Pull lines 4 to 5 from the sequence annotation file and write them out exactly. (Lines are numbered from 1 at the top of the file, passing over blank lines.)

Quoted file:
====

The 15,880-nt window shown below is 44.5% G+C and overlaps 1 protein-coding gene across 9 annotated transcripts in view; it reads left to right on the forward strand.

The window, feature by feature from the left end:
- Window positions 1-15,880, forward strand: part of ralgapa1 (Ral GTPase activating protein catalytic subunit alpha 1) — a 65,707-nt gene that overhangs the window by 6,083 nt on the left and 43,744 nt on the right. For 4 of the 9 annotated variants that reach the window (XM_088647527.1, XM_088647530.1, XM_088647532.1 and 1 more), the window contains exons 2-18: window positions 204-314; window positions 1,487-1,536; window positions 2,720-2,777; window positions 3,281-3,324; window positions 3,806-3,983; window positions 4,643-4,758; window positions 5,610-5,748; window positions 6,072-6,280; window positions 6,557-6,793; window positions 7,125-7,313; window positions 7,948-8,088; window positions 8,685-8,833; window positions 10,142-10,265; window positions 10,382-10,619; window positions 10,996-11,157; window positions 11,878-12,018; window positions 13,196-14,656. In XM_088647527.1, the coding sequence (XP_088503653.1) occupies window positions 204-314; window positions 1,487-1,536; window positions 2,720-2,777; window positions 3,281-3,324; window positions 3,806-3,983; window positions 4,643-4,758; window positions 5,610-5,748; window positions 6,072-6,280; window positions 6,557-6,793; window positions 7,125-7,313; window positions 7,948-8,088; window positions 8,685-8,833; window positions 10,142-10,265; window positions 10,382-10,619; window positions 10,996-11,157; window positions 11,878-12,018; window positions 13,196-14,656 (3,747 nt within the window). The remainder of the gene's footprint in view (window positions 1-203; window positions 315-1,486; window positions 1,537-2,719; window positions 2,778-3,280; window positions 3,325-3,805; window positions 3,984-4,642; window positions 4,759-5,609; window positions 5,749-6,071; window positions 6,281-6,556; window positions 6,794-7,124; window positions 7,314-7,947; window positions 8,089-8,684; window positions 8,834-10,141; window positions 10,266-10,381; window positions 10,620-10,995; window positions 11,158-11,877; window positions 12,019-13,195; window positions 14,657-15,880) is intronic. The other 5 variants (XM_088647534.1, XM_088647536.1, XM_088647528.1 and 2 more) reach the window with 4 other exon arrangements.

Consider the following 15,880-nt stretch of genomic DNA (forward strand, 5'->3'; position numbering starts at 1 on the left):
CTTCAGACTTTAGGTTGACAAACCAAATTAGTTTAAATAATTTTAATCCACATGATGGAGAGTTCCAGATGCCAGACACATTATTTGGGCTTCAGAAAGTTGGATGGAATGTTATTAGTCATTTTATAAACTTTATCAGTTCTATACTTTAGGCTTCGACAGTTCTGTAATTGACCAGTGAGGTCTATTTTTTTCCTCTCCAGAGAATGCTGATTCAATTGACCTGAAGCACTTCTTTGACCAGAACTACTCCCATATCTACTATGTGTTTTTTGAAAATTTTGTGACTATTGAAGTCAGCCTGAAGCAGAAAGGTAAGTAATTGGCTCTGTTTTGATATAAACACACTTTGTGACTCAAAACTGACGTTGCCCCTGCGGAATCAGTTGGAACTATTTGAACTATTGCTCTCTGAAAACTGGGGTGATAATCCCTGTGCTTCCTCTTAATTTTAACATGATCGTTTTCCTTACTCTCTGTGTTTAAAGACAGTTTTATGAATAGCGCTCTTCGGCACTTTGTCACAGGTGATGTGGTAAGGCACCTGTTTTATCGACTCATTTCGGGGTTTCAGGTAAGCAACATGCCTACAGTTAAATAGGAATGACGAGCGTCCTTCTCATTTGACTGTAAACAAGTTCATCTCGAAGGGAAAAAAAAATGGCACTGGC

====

Consider the following 15,880-nt stretch of genomic DNA (forward strand, 5'->3'; position numbering starts at 1 on the left):
CTTCAGACTTTAGGTTGACAAACCAAATTAGTTTAAATAATTTTAATCCACATGATGGAGAGTTCCAGATGCCAGACACATTATTTGGGCTTCAGAAAGTTGGATGGAATGTTATTAGTCATTTTATAAACTTTATCAGTTCTATACTTTAGGCTTCGACAGTTCTGTAATTGACCAGTGAGGTCTATTTTTTTCCTCTCCAGAGAATGCTGATTCAATTGACCTGAAGCACTTCTTTGACCAGAACTACTCCCATATCTACTATGTGTTTTTTGAAAATTTTGTGACTATTGAAGTCAGCCTGAAGCAGAAAGGTAAGTAATTGGCTCTGTTTTGATATAAACACACTTTGTGACTCAAAACTGACGTTGCCCCTGCGGAATCAGTTGGAACTATTTGAACTATTGCTCTCTGAAAACTGGGGTGATAATCCCTGTGCTTCCTCTTAATTTTAACATGATCGTTTTCCTTACTCTCTGTGTTTAAAGACAGTTTTATGAATAGCGCTCTTCGGCACTTTGTCACAGGTGATGTGGTAAGGCACCTGTTTTATCGACTCATTTCGGGGTTTCAGGTAAGCAACATGCCTACAGTTAAATAGGAATGACGAGCGTCCTTCTCATTTGACTGTAAACAAGTTCATCTCGAAGGGAAAAAAAAATGGCACTGGC